Here's a message from Judge Daryl Loomis to Hector Garcia back in New Mexico: "I want my Fear Factory CD back!"
"In all this Cuban business, there is one man stands out on the horizon of my memory like Mars at perihelion."—from the original essay, A Message to Garcia
In the latter half of the 19th Century, Cuba had begun taking steps to free themselves from Spanish rule. It wasn't until 1898 and the sinking of the USS Maine, though, that America decided to intervene. This started the Spanish-American War that, after a little over a hundred days, gave the Cubans their freedom. In order to deliver the message of aid to the leader of the freedom fighters, General Calixto Garcia, President William McKinley sent a single man through the jungle. That man became the subject of a popular essay, A Message to Garcia, by Elbert Hubbard which, in 1936, was adapted into a film. Was it a stirring tribute to the essay's message of freedom and hard work? No, no it was not.
After receiving the important note, Lt. Andrew Rowan (John Boles, Frankenstein) heads to Cuba under the cover of night to begin his journey. On his way through the wilderness, he is beset by trouble both from the environment and the Spanish, who have a stranglehold on the area. As he struggles, he finds help in the form of American expat Sgt. Dory (Wallace Beery, The Champ) and love in Raphaelita Maderos (Barbara Stanwyck, The Furies, the daughter of General Cortez. When she is shot and Rowan is captured by the Spanish, all seems lost, but if Dory can overcome his fear of retribution from both sides of the conflict, he might be able to save the day.
The first thing that one will notice in this sad sack of a film is that the great Barbara Stanwyck is, laughably, playing a young Cuban woman. This wasn't all that uncommon a practice in this era of cinema, but it's a pretty pathetic casting choice. Even with her immense talent, there is no way for her to overcome that little problem. I can't blame her, though; she and the other fine actors in the film certainly had little choice in the matter and, in virtually every aspect, A Message to Garcia is a total failure.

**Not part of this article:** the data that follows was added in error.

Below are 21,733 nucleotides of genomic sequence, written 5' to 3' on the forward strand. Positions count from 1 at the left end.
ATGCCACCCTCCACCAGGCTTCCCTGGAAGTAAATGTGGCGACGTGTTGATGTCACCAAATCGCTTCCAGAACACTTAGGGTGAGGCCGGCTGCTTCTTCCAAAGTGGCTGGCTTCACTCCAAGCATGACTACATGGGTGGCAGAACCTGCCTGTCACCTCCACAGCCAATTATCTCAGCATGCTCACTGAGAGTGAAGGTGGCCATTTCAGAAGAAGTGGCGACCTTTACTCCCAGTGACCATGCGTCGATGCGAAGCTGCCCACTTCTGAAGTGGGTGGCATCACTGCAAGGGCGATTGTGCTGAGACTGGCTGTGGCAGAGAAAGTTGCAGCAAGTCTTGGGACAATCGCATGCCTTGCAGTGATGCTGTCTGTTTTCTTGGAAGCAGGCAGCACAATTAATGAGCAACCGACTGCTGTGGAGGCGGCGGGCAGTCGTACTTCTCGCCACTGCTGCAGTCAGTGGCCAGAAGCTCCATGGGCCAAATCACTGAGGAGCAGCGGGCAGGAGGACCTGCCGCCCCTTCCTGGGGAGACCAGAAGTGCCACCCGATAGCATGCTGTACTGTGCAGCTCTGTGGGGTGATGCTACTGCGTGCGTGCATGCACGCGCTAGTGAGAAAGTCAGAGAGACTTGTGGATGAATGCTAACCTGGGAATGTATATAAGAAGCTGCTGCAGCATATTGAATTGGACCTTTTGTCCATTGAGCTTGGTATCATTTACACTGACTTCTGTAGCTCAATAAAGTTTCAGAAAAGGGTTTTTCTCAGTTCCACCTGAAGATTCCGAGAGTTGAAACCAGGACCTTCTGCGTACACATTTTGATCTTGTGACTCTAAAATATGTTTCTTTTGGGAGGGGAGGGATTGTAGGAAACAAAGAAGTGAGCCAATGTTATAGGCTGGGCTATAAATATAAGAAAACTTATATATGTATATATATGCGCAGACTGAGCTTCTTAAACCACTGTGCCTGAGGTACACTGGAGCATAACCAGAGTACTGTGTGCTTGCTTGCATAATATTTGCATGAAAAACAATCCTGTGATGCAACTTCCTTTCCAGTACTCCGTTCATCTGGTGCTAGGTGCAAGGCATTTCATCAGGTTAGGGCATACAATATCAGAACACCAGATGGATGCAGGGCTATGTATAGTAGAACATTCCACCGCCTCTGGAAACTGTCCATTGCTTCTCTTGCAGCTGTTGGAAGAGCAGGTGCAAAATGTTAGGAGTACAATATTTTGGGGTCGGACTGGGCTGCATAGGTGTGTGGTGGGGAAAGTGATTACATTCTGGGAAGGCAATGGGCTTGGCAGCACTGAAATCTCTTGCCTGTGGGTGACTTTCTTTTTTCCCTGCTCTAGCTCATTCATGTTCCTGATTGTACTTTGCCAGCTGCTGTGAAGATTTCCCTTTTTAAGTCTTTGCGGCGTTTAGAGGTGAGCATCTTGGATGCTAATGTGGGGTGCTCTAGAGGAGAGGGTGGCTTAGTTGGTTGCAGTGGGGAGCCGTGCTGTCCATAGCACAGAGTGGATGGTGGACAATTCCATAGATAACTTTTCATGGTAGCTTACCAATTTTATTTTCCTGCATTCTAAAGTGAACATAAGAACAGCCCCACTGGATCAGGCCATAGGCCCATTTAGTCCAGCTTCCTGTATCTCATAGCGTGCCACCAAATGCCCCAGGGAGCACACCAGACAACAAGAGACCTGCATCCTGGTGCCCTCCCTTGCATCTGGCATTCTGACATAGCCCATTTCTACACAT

Directed by journeyman George Marshall (Hold that Co-Ed), the film is dull and predictable and bores even while playing fast and loose with the history. The characters that Beery and Stanwyck portray were completely invented, likely to give the story some kind of cinematic quality, or at least a semblance of a love story, but none of it works. Even though Stanwyck and Boles would show plenty of chemistry as the lead couple in Stella Dallas the following year, there's barely a hint of that here. They're young, attractive, and that's about it.
Beery is wasted as a bumbling fool who, unsurprisingly, is called into action to save the day. Despite his character having lived in Cuba for a decade since deserting the US military, he doesn't know a lick of Spanish. He does know his way around the wilderness, though, which is handy for the brave but, otherwise, lost Rowan. There are also a few notable appearances of other actors in small roles that will be of interest to classic film fans. These include Alan Hale (The Little Minister) and British comedian Herbert Mundin (Mutiny on the Bounty). The best one, though, is the portrayal of President McKinley. On screen, and only from behind, the actor is the little known Dell Henderson, but the voice is that of the one and only John Carradine (House of Frankenstein) brought in to give the character a more presidential sounding tone. Obviously, he's up to the task, but he's virtually the only one.
A Message to Garcia arrives on DVD as part of the Fox Cinema Archives collection and is typical of the quality from the on-demand label. The full frame image is pretty rough, with a fair amount of damage to the original print, more than usual even for a film of this age. The black and white contrast isn't nearly as stark as it should be and the entire thing lacks much detail. Some scenes look pretty good, but it's terribly inconsistent. The sound doesn't add much to the equation, with a simple, wan mono mix. There is little dynamic range, but the dialog is clear enough and what background noise exists isn't terribly distracting. As usual, there are no extras on the disc.
Barbara Stanwyck is, arguably, my favorite actress in the history of cinema and I'll jump at the chance to watch anything she appears in. She was in so many movies during her long career, though, that they can't all be winners and A Message to Garcia is far from her best work. It's not just that the race thing, though that's certainly part of the problem; it's just a clunky, dumpy production all around that probably never should have existed.
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